Acne affects parts of the skin where there are hair follicles and active sebaceous glands which produce oils or sebum. It shows up as blackheads, whiteheads and redness due to inflammation. The most common type is acne vulgaris, characterised by inflamed, pus-filled spots which open out on to the skin. Acne conglobata is more severe – when the infection does not actually break through the skin but stays underneath, forming a painful cyst.
What causes acne?
There are various factors which differentiate acne from ordinary spots. The fact that more boys suffer from acne and that people with no male hormones do not suffer at all gives us some insight into its causes. The amount of the male hormone testosterone in the body increases at puberty. This triggers the production of sebum and keratin – an excess of which can block pores. It has also been found that it is not just the increase in testosterone – which happens to all teenagers – but excess conversion to an even more powerful version of the hormone called DHT (dihydrotestosterone) which may bring on acne.(1)
With the increase in keratin, a blockage forms, which in turn creates a build-up of sebum behind it and shows up as a blackhead. As the pores become blocked, it provides an ideal breeding ground for bacteria which normally live harmlessly on our skin, causing them to create an infection in the skin, inflammation and the soreness of a spot. If this inflammation gets out of hand, it can spread through to deeper tissues and if it doesn’t break through to the surface, cause a cyst under the skin.
Avoid dairy for a while
A number of trials have shown a clear link between dairy product intake and acne.(2) Some people are unknowingly allergic to milk, but nevertheless milk promotes a hormone called insulin-like growth factor (IGF-1) in all of us and possibly also oestrogens. IGF-1 levels peak in teenage years, doubly so if you consume a lot of dairy products, and may be a factor in acne if they become too high.
Oestrogen dominance is also a common cause for acne in female adults. A diet high in meat and milk can contribute to oestrogen dominance in both men and women. Being overweight has the same effect, because fat cells whether in meat, or you because of excess weight, make oestrogenic hormones. I recommend a trial period when you avoid dairy products for up to two weeks as well as reducing meat in favour of fish and vegetarian sources of protein, to see if milk and meat are contributory factors for you. Only total avoidance can produce a result if you are allergic.
A high fat diet, especially if you eat damaged fats in processed and fried foods, may also contribute to acne, so reducing meat and dairy products also tends to lessen fats.
Eat more beans and greens
Greens, especially broccoli, contain compounds called indole-3-carbinol (I3C) and di-indolylmethane (DIM) which help the liver to break down excess circulating oestrogens. I3C or DIM can also be supplemented if dietary changes don’t do the trick. These are more relevant to women than men, because women have higher oestrogen levels. Also, beans and lentils contain phytoestrogens that lock onto oestrogen hormone receptors but don’t send a ‘growth’ signal. In this way they lessen oestrogen load, which might help if oestrogen dominance is contributing to your skin condition.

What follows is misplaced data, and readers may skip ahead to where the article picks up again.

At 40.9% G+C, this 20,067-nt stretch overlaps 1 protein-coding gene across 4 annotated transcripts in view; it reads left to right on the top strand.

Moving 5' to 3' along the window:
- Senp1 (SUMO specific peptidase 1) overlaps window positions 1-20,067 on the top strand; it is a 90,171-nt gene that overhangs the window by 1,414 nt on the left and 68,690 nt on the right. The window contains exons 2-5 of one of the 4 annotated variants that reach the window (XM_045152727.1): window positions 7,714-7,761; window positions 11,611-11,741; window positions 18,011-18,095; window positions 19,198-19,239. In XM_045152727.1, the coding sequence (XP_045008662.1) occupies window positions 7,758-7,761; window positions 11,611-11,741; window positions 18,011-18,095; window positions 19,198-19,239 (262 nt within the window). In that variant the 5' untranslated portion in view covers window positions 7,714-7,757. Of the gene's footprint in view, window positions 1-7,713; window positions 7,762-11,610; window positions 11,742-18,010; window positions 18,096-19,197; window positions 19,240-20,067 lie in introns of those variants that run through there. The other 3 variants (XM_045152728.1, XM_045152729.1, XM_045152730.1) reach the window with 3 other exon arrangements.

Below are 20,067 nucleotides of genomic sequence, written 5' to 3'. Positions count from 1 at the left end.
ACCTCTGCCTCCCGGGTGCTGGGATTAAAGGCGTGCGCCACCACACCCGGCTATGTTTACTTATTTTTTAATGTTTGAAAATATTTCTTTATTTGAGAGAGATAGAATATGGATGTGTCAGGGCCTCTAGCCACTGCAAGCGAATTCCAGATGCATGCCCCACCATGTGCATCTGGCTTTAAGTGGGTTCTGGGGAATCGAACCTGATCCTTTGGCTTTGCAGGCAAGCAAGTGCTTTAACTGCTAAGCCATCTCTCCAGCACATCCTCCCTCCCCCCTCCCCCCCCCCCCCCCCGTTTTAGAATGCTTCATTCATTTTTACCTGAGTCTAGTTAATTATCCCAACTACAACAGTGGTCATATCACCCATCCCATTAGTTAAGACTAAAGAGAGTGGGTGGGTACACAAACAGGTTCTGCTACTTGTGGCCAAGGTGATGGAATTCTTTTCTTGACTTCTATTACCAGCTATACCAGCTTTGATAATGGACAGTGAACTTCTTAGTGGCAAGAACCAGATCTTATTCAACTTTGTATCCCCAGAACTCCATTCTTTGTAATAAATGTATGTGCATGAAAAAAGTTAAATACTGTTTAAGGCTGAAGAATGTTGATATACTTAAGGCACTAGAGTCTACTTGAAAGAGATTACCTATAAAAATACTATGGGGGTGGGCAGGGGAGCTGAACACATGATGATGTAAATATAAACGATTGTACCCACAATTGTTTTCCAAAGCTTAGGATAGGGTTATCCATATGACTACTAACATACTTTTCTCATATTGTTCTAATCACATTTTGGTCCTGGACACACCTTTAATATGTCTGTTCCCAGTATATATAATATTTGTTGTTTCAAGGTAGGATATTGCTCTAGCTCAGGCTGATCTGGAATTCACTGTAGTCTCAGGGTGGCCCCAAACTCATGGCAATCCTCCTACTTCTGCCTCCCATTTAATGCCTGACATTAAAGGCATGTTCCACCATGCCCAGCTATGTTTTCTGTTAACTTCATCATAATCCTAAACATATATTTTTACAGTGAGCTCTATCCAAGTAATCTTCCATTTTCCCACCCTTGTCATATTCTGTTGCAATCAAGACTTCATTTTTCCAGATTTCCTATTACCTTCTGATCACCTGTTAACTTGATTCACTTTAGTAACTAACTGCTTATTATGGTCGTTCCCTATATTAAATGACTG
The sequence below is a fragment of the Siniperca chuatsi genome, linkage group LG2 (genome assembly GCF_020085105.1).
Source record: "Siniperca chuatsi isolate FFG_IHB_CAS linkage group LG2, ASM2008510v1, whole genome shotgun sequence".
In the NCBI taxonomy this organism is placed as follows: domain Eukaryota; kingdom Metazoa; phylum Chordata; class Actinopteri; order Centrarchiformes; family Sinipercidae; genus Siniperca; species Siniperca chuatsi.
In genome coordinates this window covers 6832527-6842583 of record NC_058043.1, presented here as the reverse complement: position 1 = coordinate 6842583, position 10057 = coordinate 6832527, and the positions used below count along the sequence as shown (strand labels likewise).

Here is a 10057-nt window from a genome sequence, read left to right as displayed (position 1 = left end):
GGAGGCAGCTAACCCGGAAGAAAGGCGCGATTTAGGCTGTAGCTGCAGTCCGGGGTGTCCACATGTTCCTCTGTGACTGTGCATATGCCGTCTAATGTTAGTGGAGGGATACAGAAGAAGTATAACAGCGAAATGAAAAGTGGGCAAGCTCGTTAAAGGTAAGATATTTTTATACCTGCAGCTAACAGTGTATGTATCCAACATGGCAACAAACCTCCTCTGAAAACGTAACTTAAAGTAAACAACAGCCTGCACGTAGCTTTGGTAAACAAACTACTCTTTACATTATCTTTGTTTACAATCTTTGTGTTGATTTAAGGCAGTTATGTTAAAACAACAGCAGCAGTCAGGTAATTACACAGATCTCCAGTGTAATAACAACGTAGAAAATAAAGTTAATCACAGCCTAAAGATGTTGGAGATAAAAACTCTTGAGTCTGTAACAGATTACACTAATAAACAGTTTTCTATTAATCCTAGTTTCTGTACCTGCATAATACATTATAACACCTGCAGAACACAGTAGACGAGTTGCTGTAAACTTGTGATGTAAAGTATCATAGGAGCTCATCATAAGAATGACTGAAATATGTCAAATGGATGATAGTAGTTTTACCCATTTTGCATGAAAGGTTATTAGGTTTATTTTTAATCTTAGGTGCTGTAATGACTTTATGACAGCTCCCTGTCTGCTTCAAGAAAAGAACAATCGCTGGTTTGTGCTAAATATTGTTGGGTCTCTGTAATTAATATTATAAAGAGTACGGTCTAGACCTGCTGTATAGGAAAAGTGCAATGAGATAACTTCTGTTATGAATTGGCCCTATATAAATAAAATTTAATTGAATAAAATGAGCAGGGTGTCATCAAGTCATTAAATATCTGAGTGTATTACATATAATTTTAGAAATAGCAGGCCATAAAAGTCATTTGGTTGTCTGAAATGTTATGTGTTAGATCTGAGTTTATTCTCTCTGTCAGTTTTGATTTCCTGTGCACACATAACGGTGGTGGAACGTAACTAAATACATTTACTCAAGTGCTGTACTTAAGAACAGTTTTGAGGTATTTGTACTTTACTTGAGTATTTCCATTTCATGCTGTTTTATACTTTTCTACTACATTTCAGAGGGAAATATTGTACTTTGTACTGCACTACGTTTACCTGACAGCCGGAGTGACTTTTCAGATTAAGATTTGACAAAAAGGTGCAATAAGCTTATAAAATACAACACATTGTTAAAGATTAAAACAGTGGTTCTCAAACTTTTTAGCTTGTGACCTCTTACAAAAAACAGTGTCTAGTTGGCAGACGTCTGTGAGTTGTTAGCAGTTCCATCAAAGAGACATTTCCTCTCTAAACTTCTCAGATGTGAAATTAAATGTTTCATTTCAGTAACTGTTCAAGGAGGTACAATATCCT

Oestrogen is counteracted by progesterone. Progesterone is only produced during a cycle in which ovulation (the release of an egg) occurs. Some women have anovulatory cycles which leads to relative oestrogen dominance. If your skin is worse at certain times of the month, this is a possibility. A nutritional therapist can arrange a salivary hormone test to see if yours are in balance, and advise you what to do if not.
Cut right back on sugar
High sugar and high glycemic load (GL) diets are strongly linked to bad skin. Too much sugar or fast-releasing carbohydrates in white bread, cereals, white rice, pastries, sweets and sugared drinks, as well as too much fruit juice, creates spikes in your blood sugar level. This, in turn, causes the release of the hormone insulin which promotes sebum production. The increased circulating sugar can feed infection in the skin.
Cut right back on sugar and always choose low GL foods, such as wholegrain pasta or brown rice instead of white. This, plus eating protein with carbohydrates, are immediate ways to lower the GL of your diet. Eating fish with brown rice, or an apple with some almonds, will help keep your blood sugar level even. This not only helps your skin in the short-term but it also helps weight loss, reducing the fat cells that increase oestrogen load.
For details on how to follow a low GL diet visit this page.
Increase your intake of zinc
The need for zinc is especially high during the teenage years, because it is involved in growth and sexual maturation, but most people consume only about half the basic amount needed of 15mg a day.
A number of topical treatments including zinc have proven effective against acne. It is certainly worth making sure you are taking in at least 15mg, and preferably 20mg a day, especially if you are a teenager. A good quality multivitamin-mineral should provide 10mg which is enough if your diet is rich in fish, eggs, lean meat, nuts, seeds, beans and lentils.
Zinc, especially combined with vitamin C, is an antimicrobial agent that helps to kill infections in the skin. A good supplement programme should include both zinc and at least 1,000mg of vitamin C. Some skin creams also contain ......
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